(McCain is still trapped below that extremely hard ceiling at 45%. All year, even at his peaks, McCain hasn't bee able to get enough independents to break 45%. That's the number I'm watching. Until McCain beaks 45, it's a guaranteed loss.)

Anyway, I kinda wanted to look at the internals, here. From the WaPo version, McCain's main attack lines are failing,
On taxes, an issue that often benefits Republicans and that McCain has worked aggressively to highlight, Obama holds a significant lead for the first time as voters gave the Democrat an 11-point edge on whom they trust to handle tax policy....

McCain's efforts to portray Obama as a risky choice do not appear to have worked, either. In fact, voters are likelier to describe the Republican candidate that way.....

Yet on the broader question of leadership, voters gave Obama a 14-point advantage, saying, by 54 percent to 40 percent, that he is a "stronger leader" than McCain.

Also, from the ABC version, this would seem to indicate why the polls are fairly fixed,
Given the critical elements at play, attention to the contest is extraordinary. Ninety-two percent of registered voters are following the election closely, 59 percent "very" closely – both mid-October records in ABC and ABC/Post pre-election polls back to 1988.

And, the enthusiasm gap is back,
Just 29 percent of his own supporters are "very enthusiastic" about his campaign, the fewest since August and down a sharp 17 points from his post-convention peak. By contrast, 63 percent of Obama's backers are very enthusiastic, steady since September.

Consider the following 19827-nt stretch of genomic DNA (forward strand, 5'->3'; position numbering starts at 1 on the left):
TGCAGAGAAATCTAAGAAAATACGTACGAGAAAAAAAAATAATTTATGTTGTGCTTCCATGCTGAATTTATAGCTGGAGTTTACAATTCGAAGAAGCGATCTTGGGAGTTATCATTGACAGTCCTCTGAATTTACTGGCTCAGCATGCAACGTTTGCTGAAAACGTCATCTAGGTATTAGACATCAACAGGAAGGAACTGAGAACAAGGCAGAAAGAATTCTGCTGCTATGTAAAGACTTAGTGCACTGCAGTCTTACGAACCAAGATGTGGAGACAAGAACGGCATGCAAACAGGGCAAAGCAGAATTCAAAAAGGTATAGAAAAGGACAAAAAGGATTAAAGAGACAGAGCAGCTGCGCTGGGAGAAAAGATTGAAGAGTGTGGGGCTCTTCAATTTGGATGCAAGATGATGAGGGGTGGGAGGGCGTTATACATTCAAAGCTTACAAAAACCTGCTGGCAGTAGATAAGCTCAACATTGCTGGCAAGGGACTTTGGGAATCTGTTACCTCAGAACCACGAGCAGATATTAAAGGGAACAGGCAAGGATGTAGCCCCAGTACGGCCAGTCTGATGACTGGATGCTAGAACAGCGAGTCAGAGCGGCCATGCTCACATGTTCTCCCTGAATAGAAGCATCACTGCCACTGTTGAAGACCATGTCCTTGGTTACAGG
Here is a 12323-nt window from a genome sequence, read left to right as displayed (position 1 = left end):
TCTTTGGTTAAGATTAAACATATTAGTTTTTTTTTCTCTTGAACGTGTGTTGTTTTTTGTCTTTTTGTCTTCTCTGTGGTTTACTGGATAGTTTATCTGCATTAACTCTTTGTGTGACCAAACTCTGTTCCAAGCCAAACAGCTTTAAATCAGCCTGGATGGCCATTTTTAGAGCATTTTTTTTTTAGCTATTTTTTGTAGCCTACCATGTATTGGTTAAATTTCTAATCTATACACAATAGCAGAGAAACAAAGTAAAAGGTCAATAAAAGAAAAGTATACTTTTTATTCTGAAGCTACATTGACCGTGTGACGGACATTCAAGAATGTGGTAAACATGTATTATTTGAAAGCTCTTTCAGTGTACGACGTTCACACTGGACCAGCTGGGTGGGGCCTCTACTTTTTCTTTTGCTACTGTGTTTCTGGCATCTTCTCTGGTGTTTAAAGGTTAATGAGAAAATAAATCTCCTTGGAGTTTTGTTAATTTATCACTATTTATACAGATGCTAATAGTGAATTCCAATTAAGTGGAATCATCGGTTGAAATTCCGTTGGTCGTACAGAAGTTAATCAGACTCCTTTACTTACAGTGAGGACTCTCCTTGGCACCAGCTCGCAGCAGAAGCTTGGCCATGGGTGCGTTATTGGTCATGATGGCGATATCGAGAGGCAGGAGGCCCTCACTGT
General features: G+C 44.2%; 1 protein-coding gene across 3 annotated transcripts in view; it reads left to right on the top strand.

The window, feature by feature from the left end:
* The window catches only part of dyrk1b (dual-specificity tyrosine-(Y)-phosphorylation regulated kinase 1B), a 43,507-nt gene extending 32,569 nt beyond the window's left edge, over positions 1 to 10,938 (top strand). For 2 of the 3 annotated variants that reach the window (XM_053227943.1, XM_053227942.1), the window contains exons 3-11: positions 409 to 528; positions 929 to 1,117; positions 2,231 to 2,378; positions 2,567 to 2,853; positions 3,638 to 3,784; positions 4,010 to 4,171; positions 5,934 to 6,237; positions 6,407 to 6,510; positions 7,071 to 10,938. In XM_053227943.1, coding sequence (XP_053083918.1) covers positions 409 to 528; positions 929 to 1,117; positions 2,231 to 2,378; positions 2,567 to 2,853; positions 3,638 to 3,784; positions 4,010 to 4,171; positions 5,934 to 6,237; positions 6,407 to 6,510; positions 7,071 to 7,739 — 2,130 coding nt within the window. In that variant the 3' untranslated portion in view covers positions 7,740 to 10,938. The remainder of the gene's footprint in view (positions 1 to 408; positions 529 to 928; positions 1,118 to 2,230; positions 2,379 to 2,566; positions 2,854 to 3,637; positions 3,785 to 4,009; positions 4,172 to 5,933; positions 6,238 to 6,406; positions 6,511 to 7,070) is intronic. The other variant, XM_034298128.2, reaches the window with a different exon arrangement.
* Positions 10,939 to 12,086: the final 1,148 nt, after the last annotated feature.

Related: Read the last section of this "Focus on White Voters" to get some idea of where the McCain camp sees their road back into the election.

Sunday, October 12, 2008

More from the racist jackass in Johnstown, Pa.

Much worse video of the racist jackass I linked last night.

I sure hope this guy's name gets publicized. I'd like to see him publicly outed for the racist that he is.

(Again, from a Palin rally yesterday (surprised?) in Johnstown, Pa.)

Charlie Crist no likey McCain no more

You know I've been tracking all the states publicly complaining about the McCain campaign operation (as a tell on the states), and, we've got a doozy out of Florida with this amazing bit.
Even Gov. Charlie Crist, who helped deliver Florida for McCain during the primary, said he will spend the final weeks before Election Day minding the state's weak economy rather than campaigning for the Arizona senator.

''When I have time to help, I'll try to do that,'' Crist said last week, after he flew around the state with McCain running mate Sarah Palin. Saturday, he skipped a McCain football rally and instead went to Disney World.